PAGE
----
There are conflicting stories as to the early beginnings of Blackbeard, as there seem to be with so many notorious historical figures... Why is that??? Some say that he began as a marauder of the vast Spanish fleet, commissioned by Britain's royalty to reek havoc and rob Spain of its vast riches being accumulated in the New World and shipped to the European continent. When ordered to "cease and desist" such activities, Blackbeard continued as a privateer.
Other accounts have him beginning his "career" under the study of Capt. Benjamin Hornigold who headquartered in the Bahamas. After becoming a trusted and valued Captain himself upon Hornigold's retirement, Blackbeard struck terror into the shipping lanes and populations along the Carolina's coast and beyond. It is here in Ocracoke that he at last met his match... and maker! Stay tuned to the conclusion of tonight's bedtime story... And now, a word from our sponsors. "You'll wonder where the yellow went, when you brush your teeth with Pepsodent!" Geez, the things we do here! ;-)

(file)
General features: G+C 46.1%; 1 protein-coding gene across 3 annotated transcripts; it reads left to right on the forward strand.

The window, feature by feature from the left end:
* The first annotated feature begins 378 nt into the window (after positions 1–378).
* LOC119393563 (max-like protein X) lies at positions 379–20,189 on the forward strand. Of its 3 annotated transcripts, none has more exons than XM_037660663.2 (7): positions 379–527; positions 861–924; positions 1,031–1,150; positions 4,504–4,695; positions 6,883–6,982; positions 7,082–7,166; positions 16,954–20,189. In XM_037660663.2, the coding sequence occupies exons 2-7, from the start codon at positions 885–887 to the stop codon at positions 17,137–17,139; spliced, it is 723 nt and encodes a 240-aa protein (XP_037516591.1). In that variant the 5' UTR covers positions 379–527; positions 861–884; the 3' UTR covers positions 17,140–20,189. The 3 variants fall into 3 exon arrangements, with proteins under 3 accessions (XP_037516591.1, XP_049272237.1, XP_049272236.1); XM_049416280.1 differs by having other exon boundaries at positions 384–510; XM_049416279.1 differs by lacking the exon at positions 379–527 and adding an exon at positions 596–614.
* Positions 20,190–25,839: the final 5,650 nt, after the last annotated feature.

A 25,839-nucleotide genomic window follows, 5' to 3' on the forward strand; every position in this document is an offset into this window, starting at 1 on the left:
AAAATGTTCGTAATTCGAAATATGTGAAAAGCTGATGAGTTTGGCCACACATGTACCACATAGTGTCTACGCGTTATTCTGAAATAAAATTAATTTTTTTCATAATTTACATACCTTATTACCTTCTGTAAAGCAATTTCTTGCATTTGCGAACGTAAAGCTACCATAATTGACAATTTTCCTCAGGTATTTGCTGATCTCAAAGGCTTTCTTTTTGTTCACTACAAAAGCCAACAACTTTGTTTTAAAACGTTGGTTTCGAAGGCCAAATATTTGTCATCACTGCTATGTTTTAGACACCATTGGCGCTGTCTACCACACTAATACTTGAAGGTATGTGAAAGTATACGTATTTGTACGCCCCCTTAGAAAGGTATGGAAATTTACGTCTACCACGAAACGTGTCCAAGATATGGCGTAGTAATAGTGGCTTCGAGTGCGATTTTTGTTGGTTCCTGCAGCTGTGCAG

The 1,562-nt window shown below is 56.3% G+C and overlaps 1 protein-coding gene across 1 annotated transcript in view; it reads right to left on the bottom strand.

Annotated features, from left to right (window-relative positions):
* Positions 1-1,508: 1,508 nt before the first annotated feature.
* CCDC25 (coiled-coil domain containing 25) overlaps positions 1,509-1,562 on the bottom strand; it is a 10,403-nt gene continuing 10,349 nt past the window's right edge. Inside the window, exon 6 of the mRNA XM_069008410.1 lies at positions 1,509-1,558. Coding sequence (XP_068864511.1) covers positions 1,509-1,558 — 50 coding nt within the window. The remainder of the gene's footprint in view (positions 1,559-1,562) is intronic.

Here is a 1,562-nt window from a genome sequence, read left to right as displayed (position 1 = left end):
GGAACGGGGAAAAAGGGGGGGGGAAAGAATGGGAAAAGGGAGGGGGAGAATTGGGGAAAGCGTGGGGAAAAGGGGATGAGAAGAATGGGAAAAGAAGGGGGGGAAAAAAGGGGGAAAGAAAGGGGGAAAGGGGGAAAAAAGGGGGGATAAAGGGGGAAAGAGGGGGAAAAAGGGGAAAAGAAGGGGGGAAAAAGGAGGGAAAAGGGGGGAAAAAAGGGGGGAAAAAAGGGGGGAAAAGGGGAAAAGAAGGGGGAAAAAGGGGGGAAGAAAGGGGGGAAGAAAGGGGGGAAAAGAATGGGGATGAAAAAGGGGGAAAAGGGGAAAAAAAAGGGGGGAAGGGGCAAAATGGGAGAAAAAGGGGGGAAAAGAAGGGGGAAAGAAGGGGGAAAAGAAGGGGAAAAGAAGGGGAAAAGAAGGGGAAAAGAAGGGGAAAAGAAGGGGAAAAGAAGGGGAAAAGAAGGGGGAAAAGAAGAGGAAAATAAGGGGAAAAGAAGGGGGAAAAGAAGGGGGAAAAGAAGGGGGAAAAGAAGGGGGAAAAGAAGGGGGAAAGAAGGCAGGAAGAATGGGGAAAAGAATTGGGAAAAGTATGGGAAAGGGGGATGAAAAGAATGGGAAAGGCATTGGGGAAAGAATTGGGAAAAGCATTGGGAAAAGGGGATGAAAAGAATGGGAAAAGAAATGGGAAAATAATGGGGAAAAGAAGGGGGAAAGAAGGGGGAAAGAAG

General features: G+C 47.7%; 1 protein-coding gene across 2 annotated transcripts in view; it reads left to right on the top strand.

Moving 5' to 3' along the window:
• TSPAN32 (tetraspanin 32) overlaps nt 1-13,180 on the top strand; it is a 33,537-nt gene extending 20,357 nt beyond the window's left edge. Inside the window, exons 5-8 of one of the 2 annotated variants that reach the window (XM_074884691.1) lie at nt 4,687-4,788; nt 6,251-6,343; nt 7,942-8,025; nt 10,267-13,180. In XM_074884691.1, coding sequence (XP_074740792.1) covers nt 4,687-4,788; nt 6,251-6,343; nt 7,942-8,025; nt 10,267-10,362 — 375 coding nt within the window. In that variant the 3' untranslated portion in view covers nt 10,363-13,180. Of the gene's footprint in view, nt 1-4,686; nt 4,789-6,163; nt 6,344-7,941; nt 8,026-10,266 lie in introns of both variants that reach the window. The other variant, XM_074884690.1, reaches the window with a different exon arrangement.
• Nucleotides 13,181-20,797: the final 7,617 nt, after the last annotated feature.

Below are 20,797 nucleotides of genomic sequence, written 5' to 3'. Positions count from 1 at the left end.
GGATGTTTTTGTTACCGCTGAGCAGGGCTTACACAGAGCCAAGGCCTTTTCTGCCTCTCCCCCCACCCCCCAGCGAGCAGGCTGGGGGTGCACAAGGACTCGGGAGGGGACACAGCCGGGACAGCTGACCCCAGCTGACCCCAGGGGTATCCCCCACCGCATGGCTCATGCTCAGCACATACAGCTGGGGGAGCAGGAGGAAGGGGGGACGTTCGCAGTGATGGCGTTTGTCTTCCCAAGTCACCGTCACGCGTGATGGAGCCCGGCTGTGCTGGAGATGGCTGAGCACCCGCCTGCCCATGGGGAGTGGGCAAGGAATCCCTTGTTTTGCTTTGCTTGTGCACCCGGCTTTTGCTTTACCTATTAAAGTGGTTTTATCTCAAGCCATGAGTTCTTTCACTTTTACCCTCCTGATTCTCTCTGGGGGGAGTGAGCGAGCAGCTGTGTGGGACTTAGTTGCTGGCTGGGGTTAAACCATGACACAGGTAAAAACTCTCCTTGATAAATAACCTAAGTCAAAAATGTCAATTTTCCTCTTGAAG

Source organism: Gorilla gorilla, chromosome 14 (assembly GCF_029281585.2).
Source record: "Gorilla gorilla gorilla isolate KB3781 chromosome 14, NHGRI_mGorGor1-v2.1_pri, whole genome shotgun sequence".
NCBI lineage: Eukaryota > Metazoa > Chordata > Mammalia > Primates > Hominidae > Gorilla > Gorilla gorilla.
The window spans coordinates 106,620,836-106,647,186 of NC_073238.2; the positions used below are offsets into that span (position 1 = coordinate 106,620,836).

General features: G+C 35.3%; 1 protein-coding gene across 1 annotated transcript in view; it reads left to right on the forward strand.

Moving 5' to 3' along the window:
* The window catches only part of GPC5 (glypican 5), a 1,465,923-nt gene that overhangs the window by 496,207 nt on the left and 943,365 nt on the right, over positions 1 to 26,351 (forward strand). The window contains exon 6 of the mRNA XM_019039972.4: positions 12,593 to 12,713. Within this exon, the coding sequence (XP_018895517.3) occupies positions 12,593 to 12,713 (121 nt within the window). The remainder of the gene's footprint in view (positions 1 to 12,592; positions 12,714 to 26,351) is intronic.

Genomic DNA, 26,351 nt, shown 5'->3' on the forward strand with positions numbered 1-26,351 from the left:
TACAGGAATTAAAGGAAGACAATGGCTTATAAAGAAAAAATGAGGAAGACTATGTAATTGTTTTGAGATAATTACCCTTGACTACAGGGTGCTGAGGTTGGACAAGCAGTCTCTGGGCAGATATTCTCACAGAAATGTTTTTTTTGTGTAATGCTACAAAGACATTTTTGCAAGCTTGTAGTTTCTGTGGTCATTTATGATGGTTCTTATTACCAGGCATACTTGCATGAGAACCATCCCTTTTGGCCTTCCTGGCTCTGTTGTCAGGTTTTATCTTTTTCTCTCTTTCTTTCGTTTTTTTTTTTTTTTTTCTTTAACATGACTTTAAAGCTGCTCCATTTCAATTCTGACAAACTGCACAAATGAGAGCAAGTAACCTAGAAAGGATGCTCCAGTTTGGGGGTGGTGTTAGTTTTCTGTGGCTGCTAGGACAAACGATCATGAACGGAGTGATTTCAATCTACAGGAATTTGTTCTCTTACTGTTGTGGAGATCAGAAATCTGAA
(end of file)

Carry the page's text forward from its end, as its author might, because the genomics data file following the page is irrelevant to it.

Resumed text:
Blackbeard the Pirate used to hide here! Arrrrrrrrrrggggh!
Now doesn't this look like a great place to hide? It would if you were a pirate! Ok, time for a little history lesson about this place...
The first English visitors to touch the previously inhabited native American shores of Ocracoke arrived in an expeditionary way from Roanoke Island in 1585. (More about these folks later!) Many of the lakes, islands, and prominent points in Hyde County still bear native American names as does Ocracoke. The area has a rich history of wild game, fishing, and farming.
But perhaps it's greatest claim to history involved a darker side...Aaaaarrrrrgh!
Though I very much enjoyed the sights, sounds, and tranquility of the ferry ride from Swan Quarter to Ocracoke Island, I must admit that it was great to see our destination in sight at last! Not so much for the end of the passage as for the discovery of the next leg of our journey.